Who Smokes Cigarettes?

Discussion in 'Politics' started by Error 404, Nov 23, 2003.

  1. I was watching the PBS program hosted by Jane Pauly about the news coverage of the JFK assasination.

    It seemed so weird now seeing the video tape of reporters on TV doing the coverage live on the air while smoking.

    Don't have to go back 40 years though to remember when all airplanes seats allowed smoking. There was smoking in the balconies of movie theatres. Johny Carson smoked while doing the Tonight Show. When I was in high school, we could smoke at lunch (outside). When I was in college, we could smoke in the classrooms. Sports stadiums? Of course. Maybe elevators were the only place you couldn't smoke. And I'm not positive about that.

    Now, in the a good portion (if not most of) the US, people can't smoke in bars. A last bastion of smokers.

    As an ex-smoker, second hand cigarette smoke is pretty bothersome (don't know why it seems to offend ex-smokers even more than non smokers).

    Recently I was in Asia. There, it seemed like every place I ate, I was surrounded by smokers. Made a lot of meals far less enjoyable.

    The Asians themselves smoke. Seemed like a majority of the European tourists smoked.

    Just curious how many of you guys smoke. And the demographics of where the smokers are.

    In honor of Brother Candle, I figured this would make a good poll.

    Also, knowing how bad smoking really is, I would be interested in hearing why the smokers still smoke (yeah, yeah....because they enjoy it). Maybe a better question would be why do people START smoking knowing what's known now.

  2. I've smoked occasionally on and off, but I never really did "enjoy" it. I was more of a social smoker -- lighting up in bars and clubs. At my worst, I imagine I went through a half a pack a week. However, I do occasionally smoke now, but down to a couple of cigerettes a week at most.

    To tell you the truth, it makes me sick to smoke. I have no idea why I would even do it then. So obviously I should stop!
  3. I used to smoke one pack per day. Untill i got runny nose
    most of time and some time stuffed nose, before doctor
    told me that i had sinusitis problem and smoking would
    provoke it and had to reduce gradually, before giving up.

    I reduced to average one pack every two week. So i am
    a social smoker today, though i like to smoke more frequent
    but have no choice.

    Btw did you have good time in Asia? (Thailand) :D
  4. A better and healtier alternative to smoking is
    water pipe (hubble-bubble or Arabic Shishaa)
    which don't get you addicted while it can bring
    down your blood pressure after having a streesfull
    day. (you will also feel kind of hyperness).

    Does anyone have experince with SHISHAA? if
    yes, tell me how you had felt?
  5. Seems like a lot of people try and cut back like you. Had gone through periods like that myself. Seems silly looking back now.

    There were many years in my life I smoked about two packs a day. Youth is amazing. I would drink all night, smoke day and night, and ski four days a week for 6 or so hours a day (smoked a cigarette every time I was on the chair lift...as was very common in those days...along with a joint more times than not. Taking two kinds of smoke into my lungs on a 15 minute chair ride.....how am I alive today?). No problem at the time though. Now I don't smoke at all, and while I could still do the skiing in my head, the body won't comply. And sure as hell I don't have the endurance (maybe wishful thinking, but I think I could work my way back to maybe 70% of where I once was).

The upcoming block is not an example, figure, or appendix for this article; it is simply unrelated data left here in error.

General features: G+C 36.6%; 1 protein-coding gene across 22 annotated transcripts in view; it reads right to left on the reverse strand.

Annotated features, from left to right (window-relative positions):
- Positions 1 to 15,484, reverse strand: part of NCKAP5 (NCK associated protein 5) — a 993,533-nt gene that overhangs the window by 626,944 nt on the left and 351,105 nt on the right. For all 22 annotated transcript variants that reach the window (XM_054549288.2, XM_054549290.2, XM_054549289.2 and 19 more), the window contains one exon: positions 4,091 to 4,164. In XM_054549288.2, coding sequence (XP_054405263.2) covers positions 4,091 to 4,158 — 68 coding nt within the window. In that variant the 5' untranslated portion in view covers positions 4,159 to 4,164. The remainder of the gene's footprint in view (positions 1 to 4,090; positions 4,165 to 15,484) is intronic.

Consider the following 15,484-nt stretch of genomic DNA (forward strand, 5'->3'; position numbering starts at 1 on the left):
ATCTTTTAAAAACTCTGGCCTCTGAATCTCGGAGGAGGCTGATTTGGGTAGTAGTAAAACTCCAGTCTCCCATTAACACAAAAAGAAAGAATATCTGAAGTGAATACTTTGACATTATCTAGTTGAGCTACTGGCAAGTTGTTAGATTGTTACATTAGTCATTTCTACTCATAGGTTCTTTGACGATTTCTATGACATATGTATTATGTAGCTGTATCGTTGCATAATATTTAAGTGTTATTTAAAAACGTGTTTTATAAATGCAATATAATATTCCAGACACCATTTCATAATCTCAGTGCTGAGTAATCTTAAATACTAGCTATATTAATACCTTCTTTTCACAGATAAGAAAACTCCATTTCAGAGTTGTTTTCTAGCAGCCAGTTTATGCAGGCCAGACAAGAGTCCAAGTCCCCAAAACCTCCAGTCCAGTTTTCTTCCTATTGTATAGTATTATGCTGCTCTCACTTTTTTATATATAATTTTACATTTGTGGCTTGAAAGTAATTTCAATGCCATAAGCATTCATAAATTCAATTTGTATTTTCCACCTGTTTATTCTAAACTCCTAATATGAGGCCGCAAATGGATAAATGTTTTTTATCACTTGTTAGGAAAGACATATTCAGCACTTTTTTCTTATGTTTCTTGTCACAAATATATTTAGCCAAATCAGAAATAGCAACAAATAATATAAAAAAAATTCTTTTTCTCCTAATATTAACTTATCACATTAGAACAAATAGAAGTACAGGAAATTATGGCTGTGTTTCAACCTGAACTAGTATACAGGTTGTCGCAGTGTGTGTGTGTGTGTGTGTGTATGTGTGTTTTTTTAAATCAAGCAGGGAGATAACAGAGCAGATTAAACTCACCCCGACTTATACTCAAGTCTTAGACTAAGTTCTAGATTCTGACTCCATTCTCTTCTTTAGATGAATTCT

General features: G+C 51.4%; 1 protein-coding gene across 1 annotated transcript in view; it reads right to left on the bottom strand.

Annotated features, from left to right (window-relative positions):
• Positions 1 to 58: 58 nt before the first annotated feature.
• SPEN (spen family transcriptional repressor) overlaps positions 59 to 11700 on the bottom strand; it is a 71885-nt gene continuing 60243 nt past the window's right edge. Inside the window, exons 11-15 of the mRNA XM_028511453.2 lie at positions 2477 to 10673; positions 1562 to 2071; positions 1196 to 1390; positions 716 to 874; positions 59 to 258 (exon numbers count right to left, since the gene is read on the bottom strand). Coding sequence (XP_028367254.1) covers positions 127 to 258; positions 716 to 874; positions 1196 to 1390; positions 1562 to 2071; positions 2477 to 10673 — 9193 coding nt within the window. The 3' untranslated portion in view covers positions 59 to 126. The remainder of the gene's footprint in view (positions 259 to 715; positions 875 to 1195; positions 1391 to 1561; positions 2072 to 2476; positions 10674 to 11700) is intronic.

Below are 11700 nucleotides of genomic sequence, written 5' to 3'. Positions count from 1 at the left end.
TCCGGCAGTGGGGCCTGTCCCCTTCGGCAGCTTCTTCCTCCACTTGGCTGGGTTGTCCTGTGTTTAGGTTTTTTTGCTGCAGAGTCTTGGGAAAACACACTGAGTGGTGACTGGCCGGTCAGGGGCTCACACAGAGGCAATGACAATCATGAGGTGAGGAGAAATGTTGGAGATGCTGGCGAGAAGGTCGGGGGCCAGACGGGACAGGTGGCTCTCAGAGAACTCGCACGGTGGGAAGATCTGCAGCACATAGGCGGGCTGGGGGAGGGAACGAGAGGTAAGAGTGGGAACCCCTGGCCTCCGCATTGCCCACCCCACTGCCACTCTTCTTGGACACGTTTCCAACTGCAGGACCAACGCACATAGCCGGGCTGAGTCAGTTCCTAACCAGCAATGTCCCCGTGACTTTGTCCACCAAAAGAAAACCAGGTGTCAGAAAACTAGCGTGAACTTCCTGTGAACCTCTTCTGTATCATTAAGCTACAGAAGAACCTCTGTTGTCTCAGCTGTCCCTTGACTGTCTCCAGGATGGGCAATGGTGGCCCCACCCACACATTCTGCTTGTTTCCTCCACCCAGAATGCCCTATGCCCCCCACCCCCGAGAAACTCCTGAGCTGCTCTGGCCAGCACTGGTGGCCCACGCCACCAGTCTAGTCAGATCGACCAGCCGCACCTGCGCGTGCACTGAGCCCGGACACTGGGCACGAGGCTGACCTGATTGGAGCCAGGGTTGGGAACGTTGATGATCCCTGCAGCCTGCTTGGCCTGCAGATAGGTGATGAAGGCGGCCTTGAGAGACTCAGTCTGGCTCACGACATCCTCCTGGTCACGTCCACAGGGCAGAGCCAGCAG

Now, athletes don't smoke. Maybe that's why they perform better. Part of the conditioning. Wasn't long ago that you would see baseball players smoking in the dugouts. Keith Hernandez comes to mind. He hasn't played since (I think) the late eighties, but that wasn't really all that long ago. His on field smoking was by then uncommon. But I remember when I was a lot younger, It seemed like a ton of the baseball players smoked. And according to what has been written, many of the Yankee greats (sure guys from other teams as well) would drink alchohol right before, and sometimes during a game. Whitey Ford admits to having pitched drunk. Mantle played with a hangover more often than not. (Read the book "Dynasty" for an inside look at the 1950's Yankees).

    Now the Cigarette companies do anti-smoking campaigns. Amazing how this so common habit has become so frowned upon in the US. (with good reason, but still amazing....look at old newsreels. Everyone smoked).

    Another thing I remember is the price of smokes. I owned my bar in NY when the Susan B. Anthony dollar coin was first issued. Our vending machine guy was bent out of shape. He thought he would have major expenses putting in new coin changers to accept the dollar coins. I couldn't imagine cigarettes going to a dollar a pack. He assured me they would eventually.

    Glad I stopped smoking for the savings now. I see cartons of generic brand smokes selling for $20 and more. We used to buy cartons in North Carolina driving to college for I think about $1.15. So a pack was eleven or twelve cents. Now I see they can sell for around $4 or $5 easy.